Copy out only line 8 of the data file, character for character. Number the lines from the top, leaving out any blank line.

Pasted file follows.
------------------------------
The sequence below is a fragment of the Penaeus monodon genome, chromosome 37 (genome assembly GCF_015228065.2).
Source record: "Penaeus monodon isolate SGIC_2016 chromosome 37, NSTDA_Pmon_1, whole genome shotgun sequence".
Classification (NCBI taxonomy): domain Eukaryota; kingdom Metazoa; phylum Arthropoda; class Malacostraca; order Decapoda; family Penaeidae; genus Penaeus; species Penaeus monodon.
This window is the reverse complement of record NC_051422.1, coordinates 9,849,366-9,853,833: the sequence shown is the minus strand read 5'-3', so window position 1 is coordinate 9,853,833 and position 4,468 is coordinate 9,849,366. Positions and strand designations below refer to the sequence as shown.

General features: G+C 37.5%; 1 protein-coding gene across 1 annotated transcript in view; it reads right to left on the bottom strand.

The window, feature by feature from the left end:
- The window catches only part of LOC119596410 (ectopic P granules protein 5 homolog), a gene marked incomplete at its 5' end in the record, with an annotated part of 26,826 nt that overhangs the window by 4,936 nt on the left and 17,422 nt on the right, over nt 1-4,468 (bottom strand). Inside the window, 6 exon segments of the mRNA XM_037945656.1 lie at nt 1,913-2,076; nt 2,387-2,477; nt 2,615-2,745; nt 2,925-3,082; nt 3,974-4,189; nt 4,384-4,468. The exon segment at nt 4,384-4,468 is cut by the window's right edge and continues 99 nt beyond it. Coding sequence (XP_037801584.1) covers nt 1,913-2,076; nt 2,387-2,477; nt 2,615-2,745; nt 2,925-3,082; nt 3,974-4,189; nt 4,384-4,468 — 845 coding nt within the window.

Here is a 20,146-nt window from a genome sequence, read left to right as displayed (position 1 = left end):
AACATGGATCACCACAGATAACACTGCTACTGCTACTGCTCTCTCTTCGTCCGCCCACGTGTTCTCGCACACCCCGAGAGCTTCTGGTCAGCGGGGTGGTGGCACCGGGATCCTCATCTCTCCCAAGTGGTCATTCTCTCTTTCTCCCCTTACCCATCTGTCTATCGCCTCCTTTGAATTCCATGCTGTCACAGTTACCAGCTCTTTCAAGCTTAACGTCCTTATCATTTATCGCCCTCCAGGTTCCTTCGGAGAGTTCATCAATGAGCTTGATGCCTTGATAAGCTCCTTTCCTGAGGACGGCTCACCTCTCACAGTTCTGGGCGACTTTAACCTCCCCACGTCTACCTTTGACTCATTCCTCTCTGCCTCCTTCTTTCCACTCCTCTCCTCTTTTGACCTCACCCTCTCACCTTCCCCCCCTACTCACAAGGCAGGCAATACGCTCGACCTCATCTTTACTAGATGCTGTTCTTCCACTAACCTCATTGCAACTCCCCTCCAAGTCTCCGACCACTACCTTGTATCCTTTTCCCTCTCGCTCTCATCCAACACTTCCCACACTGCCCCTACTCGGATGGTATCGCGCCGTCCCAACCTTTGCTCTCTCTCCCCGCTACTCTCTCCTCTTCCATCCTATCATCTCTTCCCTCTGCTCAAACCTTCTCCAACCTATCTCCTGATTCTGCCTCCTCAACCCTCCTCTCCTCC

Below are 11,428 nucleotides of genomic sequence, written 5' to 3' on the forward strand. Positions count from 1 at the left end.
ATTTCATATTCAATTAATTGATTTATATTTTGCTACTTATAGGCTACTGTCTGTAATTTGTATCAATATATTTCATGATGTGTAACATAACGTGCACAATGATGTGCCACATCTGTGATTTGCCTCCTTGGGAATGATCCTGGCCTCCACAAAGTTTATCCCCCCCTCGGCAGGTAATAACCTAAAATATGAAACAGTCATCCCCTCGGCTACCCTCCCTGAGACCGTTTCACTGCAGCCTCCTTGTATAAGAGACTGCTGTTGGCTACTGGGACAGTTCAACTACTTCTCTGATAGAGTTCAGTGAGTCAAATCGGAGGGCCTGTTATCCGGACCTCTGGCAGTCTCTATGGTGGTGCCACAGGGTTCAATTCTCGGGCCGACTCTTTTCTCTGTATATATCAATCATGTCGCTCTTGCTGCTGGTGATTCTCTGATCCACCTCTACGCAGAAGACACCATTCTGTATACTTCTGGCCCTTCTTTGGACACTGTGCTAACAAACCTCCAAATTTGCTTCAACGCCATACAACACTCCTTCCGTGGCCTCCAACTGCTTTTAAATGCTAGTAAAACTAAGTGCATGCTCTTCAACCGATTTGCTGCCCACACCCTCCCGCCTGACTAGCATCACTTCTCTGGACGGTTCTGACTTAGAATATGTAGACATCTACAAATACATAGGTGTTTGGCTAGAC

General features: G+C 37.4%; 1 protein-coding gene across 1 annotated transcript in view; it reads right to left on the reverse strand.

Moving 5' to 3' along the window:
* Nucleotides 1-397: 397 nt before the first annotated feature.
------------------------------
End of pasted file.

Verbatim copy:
Here is a 20,146-nt window from a genome sequence, read left to right as displayed (position 1 = left end):